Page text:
President Barack Obama has signed three executive orders that could significantly alter the way the U.S. government detains, interrogates and prosecutes suspected terrorists.
The detention facility at Guantanamo Bay, Cuba, is to be closed within one year. Obama also ordered a high-level review of options for handling detainees in the future. Finally, he prohibited the CIA from using interrogation techniques not allowed in the Army Field Manual.
Fulfilling Campaign Promises
Closing Guantanamo and outlawing torture were promises Obama made throughout his campaign, and he followed through on those commitments 48 hours after taking office, even while insisting he would still be tough on terrorists.
"The United States intends to prosecute the ongoing struggle against violence and terrorism and we are going to do so vigilantly, we are going to do so effectively, and we are going to do so in a manner that is consistent with our values and our ideals," Obama said.
The first executive order requires the closure of the Guantanamo facility within one year, but the new administration still doesn't know what to do with the roughly 245 detainees there, nor with suspected terrorists detained in the future. Those are questions that will be "reviewed."
A second order establishes a special task force co-chaired by the attorney general and the secretary of defense to come up with some options. Some House Republicans were quick to weigh in, introducing legislation Thursday that would bar Guantanamo detainees from coming into the United States.
The third order would put an end to the "coercive" interrogation techniques used by the CIA in recent years to get information from high-value detainees. One of those techniques, waterboarding, has already been categorized as torture by Obama's pick for attorney general, Eric Holder. That and other so-called "enhanced" interrogation techniques will be off-limits, though Obama had some trouble making himself clear on this point.
A Possible Loophole
"Anybody detained by the Untied States, for now, is going to be ... any interrogations taking place are going to have to abide by the Army Field Manual," he said.
The key words here may be "for now."
Obama is apparently leaving the door open to some techniques not outlined in the Army manual. The interrogation order sets up a task force to evaluate whether the interrogation "practices and techniques" in the Army manual provide an "appropriate means of acquiring the intelligence necessary to protect the nation."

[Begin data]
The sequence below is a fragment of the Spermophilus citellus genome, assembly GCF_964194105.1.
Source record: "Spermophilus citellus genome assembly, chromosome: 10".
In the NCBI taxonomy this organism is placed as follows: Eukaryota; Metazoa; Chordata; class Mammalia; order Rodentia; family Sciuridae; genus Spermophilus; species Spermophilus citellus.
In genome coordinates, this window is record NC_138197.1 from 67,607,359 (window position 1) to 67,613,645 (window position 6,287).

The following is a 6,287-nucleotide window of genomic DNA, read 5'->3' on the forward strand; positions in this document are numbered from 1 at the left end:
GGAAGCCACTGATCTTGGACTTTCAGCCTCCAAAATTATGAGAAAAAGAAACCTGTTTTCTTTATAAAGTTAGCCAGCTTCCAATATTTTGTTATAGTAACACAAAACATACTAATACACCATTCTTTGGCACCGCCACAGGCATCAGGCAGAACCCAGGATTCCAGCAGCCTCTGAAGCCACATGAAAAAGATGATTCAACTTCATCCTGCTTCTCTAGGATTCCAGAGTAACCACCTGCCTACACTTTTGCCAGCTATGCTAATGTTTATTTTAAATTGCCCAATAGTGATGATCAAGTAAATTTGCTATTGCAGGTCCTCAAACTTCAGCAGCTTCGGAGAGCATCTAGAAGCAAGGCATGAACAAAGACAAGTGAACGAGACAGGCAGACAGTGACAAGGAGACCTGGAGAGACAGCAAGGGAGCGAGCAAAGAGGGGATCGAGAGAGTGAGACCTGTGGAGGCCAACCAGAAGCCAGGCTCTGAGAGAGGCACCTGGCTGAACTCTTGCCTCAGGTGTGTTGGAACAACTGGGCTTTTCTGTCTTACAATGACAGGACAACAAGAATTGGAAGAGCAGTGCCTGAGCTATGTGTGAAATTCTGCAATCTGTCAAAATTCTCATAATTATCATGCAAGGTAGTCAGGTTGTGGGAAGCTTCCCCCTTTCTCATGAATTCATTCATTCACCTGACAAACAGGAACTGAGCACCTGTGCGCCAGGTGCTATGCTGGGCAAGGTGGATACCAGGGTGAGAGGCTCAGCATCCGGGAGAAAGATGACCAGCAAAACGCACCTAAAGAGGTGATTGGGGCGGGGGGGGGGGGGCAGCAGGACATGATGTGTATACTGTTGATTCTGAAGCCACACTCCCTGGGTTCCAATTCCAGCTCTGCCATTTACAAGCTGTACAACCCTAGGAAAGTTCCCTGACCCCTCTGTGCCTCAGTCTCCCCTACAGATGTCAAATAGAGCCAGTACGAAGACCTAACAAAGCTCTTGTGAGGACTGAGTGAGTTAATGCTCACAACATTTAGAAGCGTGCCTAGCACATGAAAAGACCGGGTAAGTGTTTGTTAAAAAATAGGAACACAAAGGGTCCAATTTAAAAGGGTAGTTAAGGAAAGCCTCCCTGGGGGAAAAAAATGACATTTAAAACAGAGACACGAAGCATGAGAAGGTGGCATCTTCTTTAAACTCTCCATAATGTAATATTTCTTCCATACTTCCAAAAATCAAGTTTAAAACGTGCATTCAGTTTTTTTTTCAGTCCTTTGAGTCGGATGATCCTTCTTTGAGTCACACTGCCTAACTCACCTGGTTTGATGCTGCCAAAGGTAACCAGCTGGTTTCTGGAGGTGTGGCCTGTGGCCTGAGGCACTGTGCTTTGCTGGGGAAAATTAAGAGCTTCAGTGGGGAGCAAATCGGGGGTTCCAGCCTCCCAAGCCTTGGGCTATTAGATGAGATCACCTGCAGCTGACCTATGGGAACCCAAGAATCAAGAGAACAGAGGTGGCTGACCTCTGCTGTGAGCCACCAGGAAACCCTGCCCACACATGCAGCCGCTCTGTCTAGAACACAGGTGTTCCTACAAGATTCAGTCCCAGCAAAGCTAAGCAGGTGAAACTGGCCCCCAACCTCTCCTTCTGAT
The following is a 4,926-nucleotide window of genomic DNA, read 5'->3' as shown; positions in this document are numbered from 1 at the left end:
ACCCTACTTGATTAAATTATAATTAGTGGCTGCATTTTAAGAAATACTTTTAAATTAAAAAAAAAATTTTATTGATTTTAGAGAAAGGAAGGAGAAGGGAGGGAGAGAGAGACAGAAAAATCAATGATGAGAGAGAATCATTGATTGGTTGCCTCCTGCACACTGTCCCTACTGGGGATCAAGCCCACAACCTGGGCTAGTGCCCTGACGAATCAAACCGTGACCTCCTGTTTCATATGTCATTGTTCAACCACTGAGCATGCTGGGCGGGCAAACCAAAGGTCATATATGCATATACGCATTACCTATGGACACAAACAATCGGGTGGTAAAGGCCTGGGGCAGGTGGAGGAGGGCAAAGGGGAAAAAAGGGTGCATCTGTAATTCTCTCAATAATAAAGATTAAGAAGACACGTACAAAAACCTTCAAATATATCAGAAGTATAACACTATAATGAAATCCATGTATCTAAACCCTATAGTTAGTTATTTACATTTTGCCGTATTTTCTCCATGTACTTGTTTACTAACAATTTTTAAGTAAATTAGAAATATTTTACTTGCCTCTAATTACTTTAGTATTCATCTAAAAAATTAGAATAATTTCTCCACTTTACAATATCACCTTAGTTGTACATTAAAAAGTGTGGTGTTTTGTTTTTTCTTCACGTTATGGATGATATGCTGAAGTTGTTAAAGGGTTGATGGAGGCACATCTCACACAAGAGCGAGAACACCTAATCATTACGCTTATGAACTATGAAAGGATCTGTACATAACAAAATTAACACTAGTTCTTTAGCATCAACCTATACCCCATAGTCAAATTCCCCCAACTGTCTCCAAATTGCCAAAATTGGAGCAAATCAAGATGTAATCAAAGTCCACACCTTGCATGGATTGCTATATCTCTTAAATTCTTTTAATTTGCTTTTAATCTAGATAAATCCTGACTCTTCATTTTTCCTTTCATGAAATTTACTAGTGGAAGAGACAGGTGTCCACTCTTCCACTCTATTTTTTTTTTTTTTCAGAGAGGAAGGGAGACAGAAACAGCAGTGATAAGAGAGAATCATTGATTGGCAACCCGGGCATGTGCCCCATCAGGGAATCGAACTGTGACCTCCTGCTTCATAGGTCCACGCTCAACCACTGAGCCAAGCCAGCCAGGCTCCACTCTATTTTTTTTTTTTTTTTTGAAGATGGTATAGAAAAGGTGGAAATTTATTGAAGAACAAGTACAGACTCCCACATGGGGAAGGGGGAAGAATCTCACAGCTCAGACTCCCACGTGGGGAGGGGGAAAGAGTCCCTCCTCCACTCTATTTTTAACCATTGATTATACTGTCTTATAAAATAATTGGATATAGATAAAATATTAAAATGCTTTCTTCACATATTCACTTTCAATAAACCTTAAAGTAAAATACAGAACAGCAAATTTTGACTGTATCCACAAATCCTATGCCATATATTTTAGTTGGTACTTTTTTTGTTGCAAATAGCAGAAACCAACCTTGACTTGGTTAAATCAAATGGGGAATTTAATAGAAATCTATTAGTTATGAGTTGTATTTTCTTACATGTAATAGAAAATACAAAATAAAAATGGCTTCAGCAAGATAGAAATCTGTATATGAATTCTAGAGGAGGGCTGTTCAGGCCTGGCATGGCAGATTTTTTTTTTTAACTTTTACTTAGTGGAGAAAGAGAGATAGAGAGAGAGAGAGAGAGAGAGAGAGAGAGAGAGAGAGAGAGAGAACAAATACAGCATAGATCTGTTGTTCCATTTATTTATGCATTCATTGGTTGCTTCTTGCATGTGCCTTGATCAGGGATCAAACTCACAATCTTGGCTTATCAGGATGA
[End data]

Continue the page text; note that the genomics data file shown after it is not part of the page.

If, for example, Osama bin Laden were captured, would the CIA be able to use only Army Field manual techniques on him? Retired Adm. Dennis Blair, the president's pick to be director of national intelligence, addressed such questions at his Senate confirmation hearing Thursday.
"The choice of what we do in the future is a subject of another review for apprehension, detention, interrogation," Blair said.
This could be a loophole. A senior administration official said the task force will not suggest different interrogation techniques, though the executive order said it could. The apparent contradiction has not yet been explained.
On Capitol Hill, the new executive orders brought a mixed reaction. Democrats praised them but some Republicans were skeptical. Congressman Pete Hoekstra of Michigan, the ranking member of the House Intelligence Committee, said the new guidelines, "put hope ahead of reality."
And the ranking member of the Senate Intelligence Committee, Republican Kit Bond of Missouri, speaking at Blair's confirmation hearing, criticized those who he says are content to go back to the old way of doing counterterrorism.
"They call for terrorists to be given the same constitutional protections as our citizens," he said. "They forget that our entire way of life is just a few minutes away from annihilation if terrorists were to succeed in obtaining a weapon of mass destruction or carry out an unrecoverable attack on our nation's infrastructure."
Outgoing CIA Director Michael Hayden says the "enhanced" interrogation techniques that would now be prohibited have produced valuable intelligence and saved American lives. Blair says he is familiar with those arguments, but he is not convinced they should dictate interrogation policies from here on.
"I've heard stories. I've gotten phone calls from people who've been in the business," Blair said. "You've got to sort this out and look at it objectively and find out what the right answer is."
Blair said the "immediate tactical benefit" gained through harsh interrogations is one thing, but then he raised the larger question: What about the effect on America's reputation?